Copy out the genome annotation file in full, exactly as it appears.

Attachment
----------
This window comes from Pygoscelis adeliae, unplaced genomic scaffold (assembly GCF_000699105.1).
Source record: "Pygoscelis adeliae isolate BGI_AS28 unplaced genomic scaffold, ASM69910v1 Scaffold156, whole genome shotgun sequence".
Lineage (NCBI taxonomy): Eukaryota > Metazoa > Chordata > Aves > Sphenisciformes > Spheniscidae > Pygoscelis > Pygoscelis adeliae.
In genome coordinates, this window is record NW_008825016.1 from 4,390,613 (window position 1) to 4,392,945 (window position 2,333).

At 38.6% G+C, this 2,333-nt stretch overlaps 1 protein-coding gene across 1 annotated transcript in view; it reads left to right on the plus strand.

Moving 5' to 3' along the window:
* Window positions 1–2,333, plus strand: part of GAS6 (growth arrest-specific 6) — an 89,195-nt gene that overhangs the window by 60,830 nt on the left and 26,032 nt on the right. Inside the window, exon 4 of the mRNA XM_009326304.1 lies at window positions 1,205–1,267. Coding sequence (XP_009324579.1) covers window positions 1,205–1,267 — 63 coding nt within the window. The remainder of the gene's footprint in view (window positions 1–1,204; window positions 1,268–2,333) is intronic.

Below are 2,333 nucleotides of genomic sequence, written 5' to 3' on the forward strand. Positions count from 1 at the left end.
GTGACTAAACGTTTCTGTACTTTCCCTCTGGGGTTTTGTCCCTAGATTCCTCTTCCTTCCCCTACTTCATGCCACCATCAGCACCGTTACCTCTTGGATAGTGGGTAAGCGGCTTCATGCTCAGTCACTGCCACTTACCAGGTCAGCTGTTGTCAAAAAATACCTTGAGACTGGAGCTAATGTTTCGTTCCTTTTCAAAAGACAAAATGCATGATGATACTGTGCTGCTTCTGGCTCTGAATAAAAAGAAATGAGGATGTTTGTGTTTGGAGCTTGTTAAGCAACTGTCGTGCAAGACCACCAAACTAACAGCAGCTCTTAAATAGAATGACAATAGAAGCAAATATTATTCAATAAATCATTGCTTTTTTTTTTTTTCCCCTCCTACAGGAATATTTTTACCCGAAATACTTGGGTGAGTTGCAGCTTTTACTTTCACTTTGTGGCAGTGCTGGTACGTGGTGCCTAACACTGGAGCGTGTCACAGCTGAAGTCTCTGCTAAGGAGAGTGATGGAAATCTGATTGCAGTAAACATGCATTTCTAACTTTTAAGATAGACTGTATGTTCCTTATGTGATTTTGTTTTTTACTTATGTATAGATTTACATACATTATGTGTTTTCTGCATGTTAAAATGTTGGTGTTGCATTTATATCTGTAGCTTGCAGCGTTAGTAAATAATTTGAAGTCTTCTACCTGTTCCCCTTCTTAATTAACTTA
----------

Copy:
This window comes from Pygoscelis adeliae, unplaced genomic scaffold (assembly GCF_000699105.1).
Source record: "Pygoscelis adeliae isolate BGI_AS28 unplaced genomic scaffold, ASM69910v1 Scaffold156, whole genome shotgun sequence".
Lineage (NCBI taxonomy): Eukaryota > Metazoa > Chordata > Aves > Sphenisciformes > Spheniscidae > Pygoscelis > Pygoscelis adeliae.
In genome coordinates, this window is record NW_008825016.1 from 4,390,613 (window position 1) to 4,392,945 (window position 2,333).

At 38.6% G+C, this 2,333-nt stretch overlaps 1 protein-coding gene across 1 annotated transcript in view; it reads left to right on the plus strand.

Moving 5' to 3' along the window:
* Window positions 1–2,333, plus strand: part of GAS6 (growth arrest-specific 6) — an 89,195-nt gene that overhangs the window by 60,830 nt on the left and 26,032 nt on the right. Inside the window, exon 4 of the mRNA XM_009326304.1 lies at window positions 1,205–1,267. Coding sequence (XP_009324579.1) covers window positions 1,205–1,267 — 63 coding nt within the window. The remainder of the gene's footprint in view (window positions 1–1,204; window positions 1,268–2,333) is intronic.

Below are 2,333 nucleotides of genomic sequence, written 5' to 3' on the forward strand. Positions count from 1 at the left end.
GTGACTAAACGTTTCTGTACTTTCCCTCTGGGGTTTTGTCCCTAGATTCCTCTTCCTTCCCCTACTTCATGCCACCATCAGCACCGTTACCTCTTGGATAGTGGGTAAGCGGCTTCATGCTCAGTCACTGCCACTTACCAGGTCAGCTGTTGTCAAAAAATACCTTGAGACTGGAGCTAATGTTTCGTTCCTTTTCAAAAGACAAAATGCATGATGATACTGTGCTGCTTCTGGCTCTGAATAAAAAGAAATGAGGATGTTTGTGTTTGGAGCTTGTTAAGCAACTGTCGTGCAAGACCACCAAACTAACAGCAGCTCTTAAATAGAATGACAATAGAAGCAAATATTATTCAATAAATCATTGCTTTTTTTTTTTTTCCCCTCCTACAGGAATATTTTTACCCGAAATACTTGGGTGAGTTGCAGCTTTTACTTTCACTTTGTGGCAGTGCTGGTACGTGGTGCCTAACACTGGAGCGTGTCACAGCTGAAGTCTCTGCTAAGGAGAGTGATGGAAATCTGATTGCAGTAAACATGCATTTCTAACTTTTAAGATAGACTGTATGTTCCTTATGTGATTTTGTTTTTTACTTATGTATAGATTTACATACATTATGTGTTTTCTGCATGTTAAAATGTTGGTGTTGCATTTATATCTGTAGCTTGCAGCGTTAGTAAATAATTTGAAGTCTTCTACCTGTTCCCCTTCTTAATTAACTTA